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APIC 2011

Asian petrochemical players should continue investing in green energy and technologies to keep the industry sustainable, amid tighter environmental regulations and high energy costs, top industry officials said on Friday.

“Environmental protection, conservation and pollution should continue to be a key initiative for all businesses across our industry,” said Preston Chen, chairman of the Petrochemical Industry Association of Taiwan.

As with many countries in Asia, Taiwan’s government and petrochemical industry are working together to reduce carbon dioxide (CO2) emissions, said Chen.

He was speaking at the sidelines of the Asia Petrochemical Industry Conference (APIC), which is being held at Fukuoka in Japan on 26-27 May.

Chen added that the collaboration in Taiwan has also initiated many other efforts to reduce pollution and conserve energy.

“Although we still have a long way to go, our efforts to protect the environment should continue to be one of the top priorities driving our industry,” Chen said.

Investments made by petrochemical industry players in green energy and other related fields, such as biotechnology, semiconductor and other high-tech industries inter-related with the petrochemical supply chain, is expected to contribute more to the future growth of the industry, Chen added.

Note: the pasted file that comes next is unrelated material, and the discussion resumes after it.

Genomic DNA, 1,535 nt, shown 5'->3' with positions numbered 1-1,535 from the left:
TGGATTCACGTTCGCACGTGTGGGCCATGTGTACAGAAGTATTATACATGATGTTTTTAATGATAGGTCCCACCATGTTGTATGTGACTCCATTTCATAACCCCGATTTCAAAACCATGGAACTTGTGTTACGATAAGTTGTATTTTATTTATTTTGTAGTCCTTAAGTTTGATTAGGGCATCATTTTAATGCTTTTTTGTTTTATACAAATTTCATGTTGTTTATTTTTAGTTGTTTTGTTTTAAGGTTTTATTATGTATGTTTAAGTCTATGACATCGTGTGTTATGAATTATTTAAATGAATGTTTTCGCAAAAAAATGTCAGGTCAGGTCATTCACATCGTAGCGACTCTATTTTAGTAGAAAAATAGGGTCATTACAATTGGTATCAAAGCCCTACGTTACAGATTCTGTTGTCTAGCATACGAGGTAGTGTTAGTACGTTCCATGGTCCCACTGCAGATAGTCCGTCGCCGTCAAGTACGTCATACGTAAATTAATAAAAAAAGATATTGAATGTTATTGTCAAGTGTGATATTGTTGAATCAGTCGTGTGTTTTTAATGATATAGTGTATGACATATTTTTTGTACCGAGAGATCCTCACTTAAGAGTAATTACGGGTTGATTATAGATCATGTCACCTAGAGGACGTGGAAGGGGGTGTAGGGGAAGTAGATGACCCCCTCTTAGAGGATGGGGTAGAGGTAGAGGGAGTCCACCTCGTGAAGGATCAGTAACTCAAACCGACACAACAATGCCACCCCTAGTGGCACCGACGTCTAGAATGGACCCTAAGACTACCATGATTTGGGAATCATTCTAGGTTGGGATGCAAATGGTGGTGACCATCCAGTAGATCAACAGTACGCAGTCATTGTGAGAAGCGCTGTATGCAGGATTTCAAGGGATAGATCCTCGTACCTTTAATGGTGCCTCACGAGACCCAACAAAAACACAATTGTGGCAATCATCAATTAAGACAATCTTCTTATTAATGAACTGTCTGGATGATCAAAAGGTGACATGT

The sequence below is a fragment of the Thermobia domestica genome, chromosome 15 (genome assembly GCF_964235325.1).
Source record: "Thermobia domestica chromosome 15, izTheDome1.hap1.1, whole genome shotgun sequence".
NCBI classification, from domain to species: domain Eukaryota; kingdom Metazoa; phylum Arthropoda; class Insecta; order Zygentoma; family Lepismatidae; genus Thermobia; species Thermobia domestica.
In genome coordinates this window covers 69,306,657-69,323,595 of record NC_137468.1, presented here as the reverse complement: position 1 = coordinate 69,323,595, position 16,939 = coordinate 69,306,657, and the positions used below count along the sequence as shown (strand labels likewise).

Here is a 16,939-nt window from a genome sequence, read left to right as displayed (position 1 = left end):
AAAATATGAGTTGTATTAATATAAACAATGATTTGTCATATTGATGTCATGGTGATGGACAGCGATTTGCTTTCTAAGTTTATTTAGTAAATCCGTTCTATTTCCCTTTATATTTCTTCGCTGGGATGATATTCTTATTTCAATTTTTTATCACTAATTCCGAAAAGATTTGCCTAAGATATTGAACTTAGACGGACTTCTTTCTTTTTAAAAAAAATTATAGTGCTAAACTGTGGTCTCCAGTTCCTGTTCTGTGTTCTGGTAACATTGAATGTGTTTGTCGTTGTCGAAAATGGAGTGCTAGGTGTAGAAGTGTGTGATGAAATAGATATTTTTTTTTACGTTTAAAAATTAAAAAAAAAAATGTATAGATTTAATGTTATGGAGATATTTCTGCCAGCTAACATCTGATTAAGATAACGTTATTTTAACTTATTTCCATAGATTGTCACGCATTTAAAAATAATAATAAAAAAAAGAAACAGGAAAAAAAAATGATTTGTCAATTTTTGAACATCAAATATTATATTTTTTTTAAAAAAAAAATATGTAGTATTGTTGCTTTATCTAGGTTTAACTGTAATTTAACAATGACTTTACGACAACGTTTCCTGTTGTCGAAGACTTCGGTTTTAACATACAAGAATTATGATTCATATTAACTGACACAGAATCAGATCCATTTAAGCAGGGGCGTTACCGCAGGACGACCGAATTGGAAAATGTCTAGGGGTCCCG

While the petrochemical industry in Asia is leading the growth in the global market, it faces great pressure from persistently high oil price, commercial friction caused by protective trade and recently tightened environmental regulations, said Chong Bum-shick, chairman of the Korean Petrochemical Industry Association (KPIA).

“We have to focus on the changes of international environmental policies surrounding our petrochemical industry,” said Chong, who was also speaking at the sidelines of APIC.

Concerns about the global environment have been increasing and various regulations, such as the Climatic Change Convention, are getting stricter, Chong added.

The players in Asia’s petrochemical market can maintain their competitiveness by mutually sharing their experiences and ideas for chemical management, improving energy efficiency and reducing greenhouse gases, Chong said.

Chemical companies in Singapore will constantly need to innovate through new chemical technologies to help reduce greenhouse gas emissions and improve energy efficiency, said Chiew Nguang Yong, a board member at the Singapore Chemical Industry Council.

“These initiatives are challenging for the chemical industry in view of the very competitive market that we are facing today,” said Chiew, who was also present at APIC.

“We firmly believe that working towards these goals will help to open up more opportunities and spur further growth for the industry, therefore enhancing long-term sustainability of the chemical industry as a whole,” Chiew added.

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